A couple of years ago I was lucky enough to win a competition which entitled me to an all-expenses paid minibreak to Switzerland and was put up in a luxury hotel on the edge of the small town of Thun.
Thun sits in the Bernese Oberland region of Switzerland, approximately 19 miles south of Bern. To get here, I flew to Zurich and then took the Swiss railway network (around 2 hours) to Thun.
Until my visit I wasn’t familiar with this region, and to be fair my knowledge of Switzerland generally extended to mountains, chocolate, finance and lakes. It was however just as beautiful as I’d imagined it.
Thun itself has a rich history and dates back to Neolithic times. Today, as you take a walk around the town you are greeted by many traditional buildings with the kind of architecture you’d expect from Switzerland, with floral window boxes, shutters and the imposing castle with its turrets. In fact, you can tell that the town has had many German influences over the years as with the architecture and the language spoken (predominantly German in this region). The town flanks the River Aare, which is often a bright turquoise colour thanks to the mineral deposits that come off the surrounding mountains.
I stayed in Hotel Seepark which although on the outskirts of the town, offered stunning views across Lake Thun with its vistas of the Swiss Alps in the distance. The hotel boasted a luxurious spa, fine dining and their own bike hire, which was perfect for exploring the area. It was here that I also sampled my first Swiss wine, something that I didn’t even realise the Swiss made until my trip (it was very nice by the way).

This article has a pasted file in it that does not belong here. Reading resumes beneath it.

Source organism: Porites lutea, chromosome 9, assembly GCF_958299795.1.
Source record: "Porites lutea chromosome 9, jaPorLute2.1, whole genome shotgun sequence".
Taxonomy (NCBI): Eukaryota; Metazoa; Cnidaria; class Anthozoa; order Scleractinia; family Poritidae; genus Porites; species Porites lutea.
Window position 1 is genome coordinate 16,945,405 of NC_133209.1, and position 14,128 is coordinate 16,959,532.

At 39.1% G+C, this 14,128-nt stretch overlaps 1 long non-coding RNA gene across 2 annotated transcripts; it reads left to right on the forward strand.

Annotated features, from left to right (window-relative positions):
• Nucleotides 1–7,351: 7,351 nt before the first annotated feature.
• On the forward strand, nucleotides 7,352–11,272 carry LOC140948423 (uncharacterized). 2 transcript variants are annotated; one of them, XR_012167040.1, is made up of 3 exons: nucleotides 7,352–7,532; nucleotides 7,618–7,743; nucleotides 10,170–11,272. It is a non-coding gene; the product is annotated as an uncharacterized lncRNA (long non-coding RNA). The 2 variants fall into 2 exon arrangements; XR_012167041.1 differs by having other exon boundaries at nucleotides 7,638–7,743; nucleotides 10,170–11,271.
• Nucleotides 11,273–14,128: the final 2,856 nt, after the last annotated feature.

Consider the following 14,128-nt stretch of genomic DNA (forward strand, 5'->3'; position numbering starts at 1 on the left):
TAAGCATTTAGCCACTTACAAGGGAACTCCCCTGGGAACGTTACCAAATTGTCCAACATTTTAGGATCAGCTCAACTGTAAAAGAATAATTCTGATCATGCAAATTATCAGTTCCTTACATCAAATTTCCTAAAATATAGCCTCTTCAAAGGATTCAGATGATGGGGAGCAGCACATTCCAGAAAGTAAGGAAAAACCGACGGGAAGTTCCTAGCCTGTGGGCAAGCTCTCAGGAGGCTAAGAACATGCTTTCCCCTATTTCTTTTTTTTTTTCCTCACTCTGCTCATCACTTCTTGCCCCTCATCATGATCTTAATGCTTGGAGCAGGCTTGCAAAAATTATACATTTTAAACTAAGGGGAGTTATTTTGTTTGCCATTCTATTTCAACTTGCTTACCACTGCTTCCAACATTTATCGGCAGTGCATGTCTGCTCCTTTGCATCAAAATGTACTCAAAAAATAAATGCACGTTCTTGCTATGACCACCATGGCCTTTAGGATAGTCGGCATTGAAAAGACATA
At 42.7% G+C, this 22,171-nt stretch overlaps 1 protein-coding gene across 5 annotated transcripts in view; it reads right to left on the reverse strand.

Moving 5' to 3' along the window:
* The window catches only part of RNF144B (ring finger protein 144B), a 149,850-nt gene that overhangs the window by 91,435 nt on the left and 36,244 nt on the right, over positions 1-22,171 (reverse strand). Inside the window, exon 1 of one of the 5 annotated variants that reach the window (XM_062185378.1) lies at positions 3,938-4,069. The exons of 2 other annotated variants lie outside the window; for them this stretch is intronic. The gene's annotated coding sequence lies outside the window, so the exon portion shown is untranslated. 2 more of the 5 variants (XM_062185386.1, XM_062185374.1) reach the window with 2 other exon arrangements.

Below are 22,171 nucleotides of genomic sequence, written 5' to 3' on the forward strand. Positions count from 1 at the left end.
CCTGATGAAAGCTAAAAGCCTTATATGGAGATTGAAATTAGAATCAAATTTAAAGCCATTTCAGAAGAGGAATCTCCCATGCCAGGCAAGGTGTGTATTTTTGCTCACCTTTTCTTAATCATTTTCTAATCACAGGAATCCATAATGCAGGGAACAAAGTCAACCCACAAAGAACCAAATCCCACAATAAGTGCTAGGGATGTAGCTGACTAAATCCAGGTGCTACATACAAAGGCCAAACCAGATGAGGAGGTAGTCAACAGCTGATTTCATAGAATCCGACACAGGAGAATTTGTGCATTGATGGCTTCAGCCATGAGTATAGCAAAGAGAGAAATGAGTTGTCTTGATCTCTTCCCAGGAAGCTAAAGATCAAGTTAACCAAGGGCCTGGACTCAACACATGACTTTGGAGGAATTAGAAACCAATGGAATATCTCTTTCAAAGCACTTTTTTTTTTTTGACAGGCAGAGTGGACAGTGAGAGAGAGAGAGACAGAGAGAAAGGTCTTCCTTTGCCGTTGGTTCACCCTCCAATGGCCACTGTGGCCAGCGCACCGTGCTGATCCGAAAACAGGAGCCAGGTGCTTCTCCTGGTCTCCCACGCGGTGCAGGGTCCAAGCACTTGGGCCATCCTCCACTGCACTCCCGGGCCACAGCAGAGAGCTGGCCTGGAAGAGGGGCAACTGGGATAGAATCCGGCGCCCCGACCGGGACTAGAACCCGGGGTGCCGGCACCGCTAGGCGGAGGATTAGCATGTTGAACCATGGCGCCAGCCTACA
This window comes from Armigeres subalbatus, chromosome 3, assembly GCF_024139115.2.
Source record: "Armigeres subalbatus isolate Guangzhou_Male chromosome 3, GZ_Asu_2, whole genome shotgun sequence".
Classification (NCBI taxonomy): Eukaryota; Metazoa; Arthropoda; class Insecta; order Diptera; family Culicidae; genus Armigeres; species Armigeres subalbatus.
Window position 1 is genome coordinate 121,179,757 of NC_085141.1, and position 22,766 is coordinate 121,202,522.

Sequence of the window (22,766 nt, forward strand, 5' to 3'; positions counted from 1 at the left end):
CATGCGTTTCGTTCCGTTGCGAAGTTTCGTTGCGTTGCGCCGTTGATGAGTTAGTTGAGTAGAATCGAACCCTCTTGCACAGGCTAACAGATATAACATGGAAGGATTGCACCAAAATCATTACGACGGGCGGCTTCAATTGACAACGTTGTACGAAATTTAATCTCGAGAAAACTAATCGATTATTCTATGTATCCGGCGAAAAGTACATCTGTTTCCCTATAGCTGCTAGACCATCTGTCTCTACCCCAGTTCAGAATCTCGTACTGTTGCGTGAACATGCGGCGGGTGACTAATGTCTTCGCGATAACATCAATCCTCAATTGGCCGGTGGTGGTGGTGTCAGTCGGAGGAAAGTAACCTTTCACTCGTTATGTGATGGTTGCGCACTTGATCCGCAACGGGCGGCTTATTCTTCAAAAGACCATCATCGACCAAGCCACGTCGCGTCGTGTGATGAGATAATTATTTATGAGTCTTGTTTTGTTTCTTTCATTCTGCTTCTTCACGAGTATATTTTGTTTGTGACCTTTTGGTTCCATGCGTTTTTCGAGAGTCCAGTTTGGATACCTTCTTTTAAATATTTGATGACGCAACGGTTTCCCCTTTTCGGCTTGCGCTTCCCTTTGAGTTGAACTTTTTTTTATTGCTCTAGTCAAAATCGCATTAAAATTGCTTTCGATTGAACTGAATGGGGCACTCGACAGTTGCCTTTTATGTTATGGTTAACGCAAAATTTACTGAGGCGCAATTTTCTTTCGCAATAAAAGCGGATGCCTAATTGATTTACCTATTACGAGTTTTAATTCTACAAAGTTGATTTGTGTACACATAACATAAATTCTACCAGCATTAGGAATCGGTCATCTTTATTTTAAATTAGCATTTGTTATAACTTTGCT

There are lots of things to see and do in and around Thun. My friend and I loved exploring the town and popping into some of the amazing cake shops and chocolatiers. Often the bakeries would be selling fish-shaped cakes, which we both thought was a bit odd until we realised that the German for tuna is Thun, so it was the Swiss way of having a bit of fun with their town’s name. There are plenty of places to eat here too, although Switzerland isn’t the cheapest of destinations, one of the traditional pizzerias provided a reasonably priced meal when we weren’t eating at the hotel.
We trekked up the many steps that led us to Thun Castle. Built in the 12th century, this castle offers outstanding views of the town and the surrounding areas as well as some in-depth knowledge of the history of the area in the museum within it.
We learnt about the military influence on the town and some of the Swiss traditions that are still kept alive here.
One of the highlights of the trip was taking the train to the village of Brienz. The village was so picturesque with timber-clad houses and pretty flowers all around. It is a popular wood-carving area too and there were several large wooden sculptures found on the lakeside and shops selling carved items.
If you are into walking or cycling then there are a wealth of well-marked routes in the region as well as maps to help you plan and navigate them. If time had allowed then I would have loved to explore some more of these.
I’d particularly like to embark on some of the walks that you start by taking a cable car or railway train up the mountains, offering a slower-paced walk back down. I can only imagine how the views would be!
Plus, next time I visit I think I’d like to go in the summer when the mountain-side meadows are adorned with flowers